On Wednesday, Game III of an epic State of Origin series will see two established NRL players seek redemption on the biggest stage.
Corey Norman and Mitch Pearce have both weathered a fair share of controversy and their chequered pathway into the elite arena is indicative of how high level scrutiny can affect young men for both good and ill.
Corey Norman started his first grade playing days as a 19 year old with the Brisbane Broncos in 2010 and his exciting talent was immediately apparent with a Man of the Match performance alongside NRL legend Darren Lockyer.
As a young man the immediate attention, coupled with the need to develop the life skills required by professional sportspeople, created distraction that manifested in poor performances and off-field looseness.
Despite being inconsistent Norman continued to show that he had the skill set to contribute to good team performances and also win games through his unique talent.
His move to Parramatta in 2014 allowed him to take on a dominant role. He was good and if it was not for the presence of Johnathan Thurston and Cooper Cronk, he would have been a shoe in for a Queensland jumper.
During the 2016 season poor personal decisions made away off field caught up with him. He was caught with recreational drugs, filming explicit behaviour and consorting with criminals.
Norman copped a highly publicised eight-week suspension. There was a lot of unwanted attention, but his decision to take responsibility for his behaviour set the scene for a better future.
His move to St George has seen him develop a new maturity, shown by a clean sheet in his off-field conduct.
Norman has offered support to young people facing adversity and has taken a role in the indigenous community as a young leader.
This change in approach has led directly to outstanding form during the 2019 season and now sees him finally nab a place in the Maroons team.
Be assured if Queensland Kevin Walters had any doubts about Corey’s character, he would not be in the 17.
With the short preparation time the coach has to prepare a team on the backfoot, a player like Norman can provide some much needed X-factor. Expect him to galvanise the team and bring his best.
Mitchell Pearce’s return to the NSW Blues is a much different story with the same underlying theme. Mitch made an early entry into Origin as a 19-year-old prodigy of a famous father.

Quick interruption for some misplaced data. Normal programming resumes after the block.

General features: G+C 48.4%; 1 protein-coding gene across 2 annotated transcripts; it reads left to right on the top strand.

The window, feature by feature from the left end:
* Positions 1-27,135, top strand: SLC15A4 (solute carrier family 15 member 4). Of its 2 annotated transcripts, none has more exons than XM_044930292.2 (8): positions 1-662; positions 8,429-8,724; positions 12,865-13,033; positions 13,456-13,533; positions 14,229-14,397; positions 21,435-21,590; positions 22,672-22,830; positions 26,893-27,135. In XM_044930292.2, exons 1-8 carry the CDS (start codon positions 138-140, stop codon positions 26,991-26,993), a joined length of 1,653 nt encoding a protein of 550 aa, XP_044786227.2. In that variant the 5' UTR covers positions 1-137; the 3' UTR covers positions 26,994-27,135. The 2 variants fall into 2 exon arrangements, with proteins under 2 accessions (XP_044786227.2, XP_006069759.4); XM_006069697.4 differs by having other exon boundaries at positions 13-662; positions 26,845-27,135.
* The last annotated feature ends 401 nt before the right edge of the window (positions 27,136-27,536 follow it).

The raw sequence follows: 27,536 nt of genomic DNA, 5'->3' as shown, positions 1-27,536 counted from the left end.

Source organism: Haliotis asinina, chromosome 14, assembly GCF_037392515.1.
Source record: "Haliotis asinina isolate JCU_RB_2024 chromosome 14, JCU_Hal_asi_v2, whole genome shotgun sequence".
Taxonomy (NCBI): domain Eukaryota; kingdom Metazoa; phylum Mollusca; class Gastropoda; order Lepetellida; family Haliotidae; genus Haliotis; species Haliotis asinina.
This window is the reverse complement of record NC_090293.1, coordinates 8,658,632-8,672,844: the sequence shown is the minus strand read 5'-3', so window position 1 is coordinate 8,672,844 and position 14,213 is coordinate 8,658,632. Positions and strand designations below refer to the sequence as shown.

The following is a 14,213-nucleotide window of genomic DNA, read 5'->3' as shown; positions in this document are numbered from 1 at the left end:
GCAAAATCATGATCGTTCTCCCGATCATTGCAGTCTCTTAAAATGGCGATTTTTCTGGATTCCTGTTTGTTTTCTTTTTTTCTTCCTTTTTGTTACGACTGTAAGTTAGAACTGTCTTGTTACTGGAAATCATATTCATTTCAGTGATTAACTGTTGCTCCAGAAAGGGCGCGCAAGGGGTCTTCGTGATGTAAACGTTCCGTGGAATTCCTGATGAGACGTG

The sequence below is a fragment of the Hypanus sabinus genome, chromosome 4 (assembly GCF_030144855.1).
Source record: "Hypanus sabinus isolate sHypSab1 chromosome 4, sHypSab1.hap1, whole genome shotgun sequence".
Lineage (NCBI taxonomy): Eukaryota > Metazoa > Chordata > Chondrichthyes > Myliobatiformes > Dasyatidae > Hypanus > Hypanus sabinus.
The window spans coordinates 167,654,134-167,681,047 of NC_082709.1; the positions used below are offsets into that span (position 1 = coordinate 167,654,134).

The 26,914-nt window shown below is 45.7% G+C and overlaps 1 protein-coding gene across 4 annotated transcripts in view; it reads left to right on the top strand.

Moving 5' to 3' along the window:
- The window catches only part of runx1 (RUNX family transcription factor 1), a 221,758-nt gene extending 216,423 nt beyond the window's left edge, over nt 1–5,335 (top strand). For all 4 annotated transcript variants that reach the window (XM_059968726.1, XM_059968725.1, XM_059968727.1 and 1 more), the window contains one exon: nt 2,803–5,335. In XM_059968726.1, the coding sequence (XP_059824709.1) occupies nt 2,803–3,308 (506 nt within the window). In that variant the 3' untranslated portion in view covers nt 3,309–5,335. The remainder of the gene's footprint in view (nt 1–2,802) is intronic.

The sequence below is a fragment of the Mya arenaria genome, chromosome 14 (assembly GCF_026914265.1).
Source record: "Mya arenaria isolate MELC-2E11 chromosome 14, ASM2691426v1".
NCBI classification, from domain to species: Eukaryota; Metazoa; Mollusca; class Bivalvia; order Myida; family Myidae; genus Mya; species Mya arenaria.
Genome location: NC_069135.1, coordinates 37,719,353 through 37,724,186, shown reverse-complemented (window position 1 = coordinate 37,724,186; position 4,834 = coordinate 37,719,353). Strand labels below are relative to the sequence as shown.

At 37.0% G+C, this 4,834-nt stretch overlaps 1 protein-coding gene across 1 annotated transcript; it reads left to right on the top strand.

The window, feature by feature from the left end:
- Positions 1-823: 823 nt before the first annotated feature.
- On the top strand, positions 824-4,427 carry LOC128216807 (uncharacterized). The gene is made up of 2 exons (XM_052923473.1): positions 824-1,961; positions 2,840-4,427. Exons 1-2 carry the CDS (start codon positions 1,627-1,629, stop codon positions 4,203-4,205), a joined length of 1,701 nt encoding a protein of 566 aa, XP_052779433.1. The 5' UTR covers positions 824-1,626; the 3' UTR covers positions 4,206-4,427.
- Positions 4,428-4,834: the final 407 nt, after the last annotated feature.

During Pearce’s 18 Origin games from 2008-2017 he was not part of a winning series.
While the media has focused on the individual, there are some important factors that should not be overlooked. For a start, the Queensland team that was beating NSW during this era could was stacked full of talent and had a cohesion rarely seen in representative football.
As is very often the case when a team forward pack is being dominated it near impossible for a half-back to play well. On field Pearce became a scapegoat, off field was another story as alcohol abuse took its toll. .
He paid a heavy price for the two incidents that were caught on film, but as a experienced NRL player there is no doubt that Pearce knew better and he should not have put himself in those situations.
The incident for which he was banned for eight weeks in 2016 seemed to have signalled the end of him returning to representative football, but he has made the most of his new opportunities.
Again, it was a change of team and the chance to be in a new environment where past expectations were no longer something he had to deal that made the difference. Pearce made a clear decision to be more mature and become a leader.
This was evident after the Newcastle Knights had a slow start to the season and were 1-5. In round seven Pearce literally won the game single handed against the Eels and won Man Of The Match in the next four games. His club went on a six game winning streak.
The maturity and humility Pearce showed during that streak was a clear indicator of how he had grown as a human and the care he had for his teammates.
He now gets to bring this experience to the NSW Team and will be well received by those who get to play alongside him in Sydney’s Game III next week.
The lesson that flows from the story of these two players, through trials and tribulation?
“Become a better person and you become a better player”.